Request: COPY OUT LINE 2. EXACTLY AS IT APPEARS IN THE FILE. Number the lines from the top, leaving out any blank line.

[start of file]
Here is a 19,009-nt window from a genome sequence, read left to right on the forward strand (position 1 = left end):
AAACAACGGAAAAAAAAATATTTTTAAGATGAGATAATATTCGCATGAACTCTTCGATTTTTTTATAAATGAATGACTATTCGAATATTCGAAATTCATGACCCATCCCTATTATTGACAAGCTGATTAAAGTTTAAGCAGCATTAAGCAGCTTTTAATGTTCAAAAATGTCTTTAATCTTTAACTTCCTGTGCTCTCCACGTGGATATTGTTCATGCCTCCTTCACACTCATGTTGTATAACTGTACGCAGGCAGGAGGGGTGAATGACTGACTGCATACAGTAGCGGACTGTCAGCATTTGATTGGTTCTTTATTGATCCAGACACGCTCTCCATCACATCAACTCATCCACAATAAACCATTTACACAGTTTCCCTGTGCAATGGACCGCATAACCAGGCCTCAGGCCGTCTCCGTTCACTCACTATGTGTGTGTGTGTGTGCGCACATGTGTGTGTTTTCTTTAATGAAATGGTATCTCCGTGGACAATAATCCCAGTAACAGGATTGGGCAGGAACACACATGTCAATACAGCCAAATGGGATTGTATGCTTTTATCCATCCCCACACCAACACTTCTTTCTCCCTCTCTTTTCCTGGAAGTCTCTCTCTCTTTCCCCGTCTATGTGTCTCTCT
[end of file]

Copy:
AAACAACGGAAAAAAAAATATTTTTAAGATGAGATAATATTCGCATGAACTCTTCGATTTTTTTATAAATGAATGACTATTCGAATATTCGAAATTCATGACCCATCCCTATTATTGACAAGCTGATTAAAGTTTAAGCAGCATTAAGCAGCTTTTAATGTTCAAAAATGTCTTTAATCTTTAACTTCCTGTGCTCTCCACGTGGATATTGTTCATGCCTCCTTCACACTCATGTTGTATAACTGTACGCAGGCAGGAGGGGTGAATGACTGACTGCATACAGTAGCGGACTGTCAGCATTTGATTGGTTCTTTATTGATCCAGACACGCTCTCCATCACATCAACTCATCCACAATAAACCATTTACACAGTTTCCCTGTGCAATGGACCGCATAACCAGGCCTCAGGCCGTCTCCGTTCACTCACTATGTGTGTGTGTGTGTGCGCACATGTGTGTGTTTTCTTTAATGAAATGGTATCTCCGTGGACAATAATCCCAGTAACAGGATTGGGCAGGAACACACATGTCAATACAGCCAAATGGGATTGTATGCTTTTATCCATCCCCACACCAACACTTCTTTCTCCCTCTCTTTTCCTGGAAGTCTCTCTCTCTTTCCCCGTCTATGTGTCTCTCT